Salsabel Al Masri’s garden was the center of her world. She and her five brothers spent every day after school chasing each other among the olive, orange, apple, berry, grape, and mint trees. These days in Daraa, Syria contributed to what she describes as an idyllic childhood. But when she left her garden and white stone house in 2012, she didn’t know it would be for the last time.
Born in 2003 in Daraa, a Syrian city about 8 miles north of Jordan, Salsabel recalls growing up with fiercely protective and supportive parents. Her voice brightens as she remembers their encouragement as she excelled in math and science courses she still enjoys and that motivate her dream of becoming a doctor.
In 2011, protests against the Assad regime began in Daraa, which eventually led to the Syrian Civil War. In April 2012, the violence hadn’t directly affected her family, but her father feared it soon would, so the family crossed over to Jordan.
“I didn’t think it’d be bad in Jordan — I accepted that there’d be hard challenges — but I was very young and didn’t know what war meant. My family also thought the war would be temporary, about one [more] month,” Salsabel recalled. “But after we left, my house was bombed.”
In the Jordanian city of Irbid, her family rented a house that they tried to make resemble the home they’d left, although there was no garden. Over the course of four years in Jordan, her father struggled to find employment, and Salsabel encountered discrimination in school, she remembered. While some teachers were empathetic when she told them about this experience, they said they ultimately couldn’t do much to change it, she said.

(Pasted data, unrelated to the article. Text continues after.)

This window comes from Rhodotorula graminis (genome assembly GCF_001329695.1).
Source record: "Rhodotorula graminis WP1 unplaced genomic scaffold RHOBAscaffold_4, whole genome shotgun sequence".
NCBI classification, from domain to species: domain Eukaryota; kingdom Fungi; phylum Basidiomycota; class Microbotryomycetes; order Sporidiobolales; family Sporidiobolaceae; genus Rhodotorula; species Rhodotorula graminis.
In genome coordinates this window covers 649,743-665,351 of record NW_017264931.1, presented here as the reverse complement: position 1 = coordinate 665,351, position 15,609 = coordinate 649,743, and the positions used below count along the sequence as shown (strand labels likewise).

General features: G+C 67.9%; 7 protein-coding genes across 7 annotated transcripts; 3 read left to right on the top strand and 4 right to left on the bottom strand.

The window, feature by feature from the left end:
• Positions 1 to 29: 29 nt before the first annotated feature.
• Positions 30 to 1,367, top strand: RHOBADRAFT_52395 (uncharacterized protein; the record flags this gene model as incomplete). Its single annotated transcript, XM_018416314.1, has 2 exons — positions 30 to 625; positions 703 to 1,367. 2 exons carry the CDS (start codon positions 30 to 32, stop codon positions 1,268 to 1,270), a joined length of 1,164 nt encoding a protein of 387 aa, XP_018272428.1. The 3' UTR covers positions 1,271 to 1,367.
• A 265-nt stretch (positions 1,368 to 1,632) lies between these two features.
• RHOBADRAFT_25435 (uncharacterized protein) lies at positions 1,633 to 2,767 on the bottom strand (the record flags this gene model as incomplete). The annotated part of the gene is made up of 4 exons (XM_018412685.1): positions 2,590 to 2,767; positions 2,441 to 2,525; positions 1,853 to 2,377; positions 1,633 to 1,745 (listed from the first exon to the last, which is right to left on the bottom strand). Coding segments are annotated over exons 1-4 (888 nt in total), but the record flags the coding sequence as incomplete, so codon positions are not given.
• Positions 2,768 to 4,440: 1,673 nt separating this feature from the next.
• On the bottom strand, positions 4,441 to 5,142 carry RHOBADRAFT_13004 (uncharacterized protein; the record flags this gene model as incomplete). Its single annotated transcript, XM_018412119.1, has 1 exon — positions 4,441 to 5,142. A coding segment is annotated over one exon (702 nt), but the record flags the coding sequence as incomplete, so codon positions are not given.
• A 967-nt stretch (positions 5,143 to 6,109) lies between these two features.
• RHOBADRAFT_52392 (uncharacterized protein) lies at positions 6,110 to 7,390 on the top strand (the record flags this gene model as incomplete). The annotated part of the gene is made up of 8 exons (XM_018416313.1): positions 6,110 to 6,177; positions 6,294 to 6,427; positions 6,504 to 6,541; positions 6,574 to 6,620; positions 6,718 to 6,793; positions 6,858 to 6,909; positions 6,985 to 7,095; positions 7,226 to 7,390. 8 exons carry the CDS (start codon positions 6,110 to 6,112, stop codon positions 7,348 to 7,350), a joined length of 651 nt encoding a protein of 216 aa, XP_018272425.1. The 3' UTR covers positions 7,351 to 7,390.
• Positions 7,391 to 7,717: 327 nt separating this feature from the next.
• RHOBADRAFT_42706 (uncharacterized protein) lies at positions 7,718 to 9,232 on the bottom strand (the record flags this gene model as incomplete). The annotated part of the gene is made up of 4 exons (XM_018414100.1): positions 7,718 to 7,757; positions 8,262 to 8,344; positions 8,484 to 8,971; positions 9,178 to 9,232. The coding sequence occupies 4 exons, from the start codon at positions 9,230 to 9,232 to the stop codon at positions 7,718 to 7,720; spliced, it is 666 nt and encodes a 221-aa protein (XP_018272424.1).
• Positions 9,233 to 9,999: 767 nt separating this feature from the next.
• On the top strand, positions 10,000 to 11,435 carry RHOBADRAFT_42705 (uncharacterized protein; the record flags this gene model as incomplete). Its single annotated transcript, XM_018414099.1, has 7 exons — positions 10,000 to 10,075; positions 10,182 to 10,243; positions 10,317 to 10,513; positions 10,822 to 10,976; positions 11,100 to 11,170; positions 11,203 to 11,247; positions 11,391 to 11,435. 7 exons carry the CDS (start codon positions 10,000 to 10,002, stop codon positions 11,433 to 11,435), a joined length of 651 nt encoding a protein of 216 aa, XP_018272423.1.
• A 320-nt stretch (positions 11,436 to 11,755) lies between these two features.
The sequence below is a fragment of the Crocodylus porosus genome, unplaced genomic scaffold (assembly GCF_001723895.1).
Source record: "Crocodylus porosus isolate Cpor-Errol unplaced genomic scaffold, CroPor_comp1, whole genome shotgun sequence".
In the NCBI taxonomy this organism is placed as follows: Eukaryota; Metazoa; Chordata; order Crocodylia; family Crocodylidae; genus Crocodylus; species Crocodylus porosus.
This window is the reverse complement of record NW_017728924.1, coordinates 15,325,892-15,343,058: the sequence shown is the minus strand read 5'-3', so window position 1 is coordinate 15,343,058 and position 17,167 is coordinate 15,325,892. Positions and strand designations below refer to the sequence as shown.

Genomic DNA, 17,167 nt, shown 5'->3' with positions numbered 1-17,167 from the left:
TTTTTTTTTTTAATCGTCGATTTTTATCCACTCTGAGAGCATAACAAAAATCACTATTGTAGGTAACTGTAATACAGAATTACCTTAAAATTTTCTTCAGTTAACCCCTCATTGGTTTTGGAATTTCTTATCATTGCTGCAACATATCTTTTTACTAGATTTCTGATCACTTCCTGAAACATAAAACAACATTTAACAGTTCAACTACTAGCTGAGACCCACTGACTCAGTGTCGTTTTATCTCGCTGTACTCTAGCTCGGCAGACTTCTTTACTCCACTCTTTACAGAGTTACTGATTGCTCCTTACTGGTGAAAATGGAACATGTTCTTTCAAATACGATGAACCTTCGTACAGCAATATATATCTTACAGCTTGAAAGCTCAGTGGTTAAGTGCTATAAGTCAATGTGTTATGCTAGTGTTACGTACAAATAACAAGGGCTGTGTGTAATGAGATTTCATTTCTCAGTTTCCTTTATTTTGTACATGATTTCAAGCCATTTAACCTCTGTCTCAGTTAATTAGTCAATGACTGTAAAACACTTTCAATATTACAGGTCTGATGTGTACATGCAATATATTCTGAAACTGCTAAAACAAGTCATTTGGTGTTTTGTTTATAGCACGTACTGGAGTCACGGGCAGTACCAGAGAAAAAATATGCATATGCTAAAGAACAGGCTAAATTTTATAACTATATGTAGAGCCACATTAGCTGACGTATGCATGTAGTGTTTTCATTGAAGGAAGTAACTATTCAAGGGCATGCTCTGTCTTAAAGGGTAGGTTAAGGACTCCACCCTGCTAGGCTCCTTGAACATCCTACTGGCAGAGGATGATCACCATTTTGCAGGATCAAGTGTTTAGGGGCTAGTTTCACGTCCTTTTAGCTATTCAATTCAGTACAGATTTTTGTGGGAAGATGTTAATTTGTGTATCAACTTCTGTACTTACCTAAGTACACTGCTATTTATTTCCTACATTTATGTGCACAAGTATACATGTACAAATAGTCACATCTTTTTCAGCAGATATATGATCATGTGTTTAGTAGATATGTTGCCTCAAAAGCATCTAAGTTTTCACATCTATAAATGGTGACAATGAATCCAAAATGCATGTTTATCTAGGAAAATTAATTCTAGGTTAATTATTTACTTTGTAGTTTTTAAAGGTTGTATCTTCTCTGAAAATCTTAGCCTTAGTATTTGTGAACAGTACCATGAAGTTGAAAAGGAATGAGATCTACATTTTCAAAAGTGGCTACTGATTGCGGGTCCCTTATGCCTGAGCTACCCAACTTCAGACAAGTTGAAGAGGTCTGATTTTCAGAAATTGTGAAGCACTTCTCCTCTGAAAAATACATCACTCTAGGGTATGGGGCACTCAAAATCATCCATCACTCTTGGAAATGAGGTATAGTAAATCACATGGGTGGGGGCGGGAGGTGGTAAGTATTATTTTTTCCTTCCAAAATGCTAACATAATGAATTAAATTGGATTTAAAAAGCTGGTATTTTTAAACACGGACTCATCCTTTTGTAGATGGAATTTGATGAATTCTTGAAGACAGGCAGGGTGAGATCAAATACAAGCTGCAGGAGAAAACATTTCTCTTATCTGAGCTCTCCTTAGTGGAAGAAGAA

“One girl in particular would always make fun of me in the hallway and the cafeteria. And that bothers me a lot, because we’re all human,” Salsabel said.
In April 2016, the United Nations approved her family’s request for asylum, but her two oldest brothers remained in Jordan and are still unable to visit due to the travel ban.
When they arrived in Portland, Oregon, on May 1, 2016, a family from St. Luke Lutheran Church hosted Salsabel’s family for one month as she took ESL classes and summer courses. She earned all A’s. She’s now a senior at Madison High School, where she still occasionally deals with people making fun of her name and trying to guess her ethnicity.
“I’m always cautious with my words and not letting anyone make fun of me — I learned in Jordan to always be careful and pay attention to everything. If I want to say or do anything, I always listen before [I act]. Because I’m shy and quiet, people expect me to not ask a lot of questions, so when I do speak up, everyone listens,” Salsabel said.
Most of her school friends are from more diverse backgrounds, she said, though none of them speaks Arabic or wears a headscarf.
“I’m not afraid that I’m wearing a headscarf,” Salsabeli explained. “It’s from my heart. It’s a beautiful piece that keeps me protected, and I really love myself when I wear it.”
Salsabel has also continued to thrive academically as well as socially. She will begin classes at Portland State University in a few weeks to start working on the goal she’s had since childhood: to study medicine. She will also soon receive her certified nursing assistant certification and care for people as she works through her pre-med track courses. She’s grateful to start college and earn experience in the midst of a pandemic that has rendered so much uncertain, she said.
“I really want to help people — this is my main point in life, and the things that I faced have made me want to achieve my dream even more and help more people,” Salsabel says.
I loved the description of the garden. I think so many of us in the U.S. fail to realize how much beauty that asylum-seekers often leave behind, that refugees often have such positive memories even of places with much conflict and strife. Gratefully, david
Thank you David, they also bring lots of beauty to their new homes